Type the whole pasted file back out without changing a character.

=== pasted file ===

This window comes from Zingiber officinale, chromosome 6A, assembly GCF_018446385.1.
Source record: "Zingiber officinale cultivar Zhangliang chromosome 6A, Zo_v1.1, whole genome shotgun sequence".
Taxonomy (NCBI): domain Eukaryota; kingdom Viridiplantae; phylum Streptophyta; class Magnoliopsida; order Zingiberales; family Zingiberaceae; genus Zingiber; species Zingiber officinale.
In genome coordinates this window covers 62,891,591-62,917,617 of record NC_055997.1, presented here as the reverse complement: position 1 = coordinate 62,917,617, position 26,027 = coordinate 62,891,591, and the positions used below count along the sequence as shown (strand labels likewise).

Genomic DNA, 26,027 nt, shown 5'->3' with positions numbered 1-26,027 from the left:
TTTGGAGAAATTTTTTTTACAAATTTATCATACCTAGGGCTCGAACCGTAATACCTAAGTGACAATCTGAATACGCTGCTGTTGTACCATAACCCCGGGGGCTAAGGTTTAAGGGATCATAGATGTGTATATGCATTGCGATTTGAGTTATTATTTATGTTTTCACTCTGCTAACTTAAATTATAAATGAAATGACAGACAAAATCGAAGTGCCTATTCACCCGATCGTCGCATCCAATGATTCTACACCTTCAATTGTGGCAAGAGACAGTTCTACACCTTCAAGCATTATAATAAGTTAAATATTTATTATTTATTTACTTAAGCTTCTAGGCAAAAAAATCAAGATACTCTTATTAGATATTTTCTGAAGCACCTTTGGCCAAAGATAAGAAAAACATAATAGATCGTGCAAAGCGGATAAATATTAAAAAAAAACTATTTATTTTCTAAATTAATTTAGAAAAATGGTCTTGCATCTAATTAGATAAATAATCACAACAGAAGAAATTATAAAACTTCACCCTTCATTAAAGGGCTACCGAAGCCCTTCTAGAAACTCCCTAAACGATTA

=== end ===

This window comes from Zingiber officinale, chromosome 6A, assembly GCF_018446385.1.
Source record: "Zingiber officinale cultivar Zhangliang chromosome 6A, Zo_v1.1, whole genome shotgun sequence".
Taxonomy (NCBI): domain Eukaryota; kingdom Viridiplantae; phylum Streptophyta; class Magnoliopsida; order Zingiberales; family Zingiberaceae; genus Zingiber; species Zingiber officinale.
In genome coordinates this window covers 62,891,591-62,917,617 of record NC_055997.1, presented here as the reverse complement: position 1 = coordinate 62,917,617, position 26,027 = coordinate 62,891,591, and the positions used below count along the sequence as shown (strand labels likewise).

Genomic DNA, 26,027 nt, shown 5'->3' with positions numbered 1-26,027 from the left:
TTTGGAGAAATTTTTTTTACAAATTTATCATACCTAGGGCTCGAACCGTAATACCTAAGTGACAATCTGAATACGCTGCTGTTGTACCATAACCCCGGGGGCTAAGGTTTAAGGGATCATAGATGTGTATATGCATTGCGATTTGAGTTATTATTTATGTTTTCACTCTGCTAACTTAAATTATAAATGAAATGACAGACAAAATCGAAGTGCCTATTCACCCGATCGTCGCATCCAATGATTCTACACCTTCAATTGTGGCAAGAGACAGTTCTACACCTTCAAGCATTATAATAAGTTAAATATTTATTATTTATTTACTTAAGCTTCTAGGCAAAAAAATCAAGATACTCTTATTAGATATTTTCTGAAGCACCTTTGGCCAAAGATAAGAAAAACATAATAGATCGTGCAAAGCGGATAAATATTAAAAAAAAACTATTTATTTTCTAAATTAATTTAGAAAAATGGTCTTGCATCTAATTAGATAAATAATCACAACAGAAGAAATTATAAAACTTCACCCTTCATTAAAGGGCTACCGAAGCCCTTCTAGAAACTCCCTAAACGATTA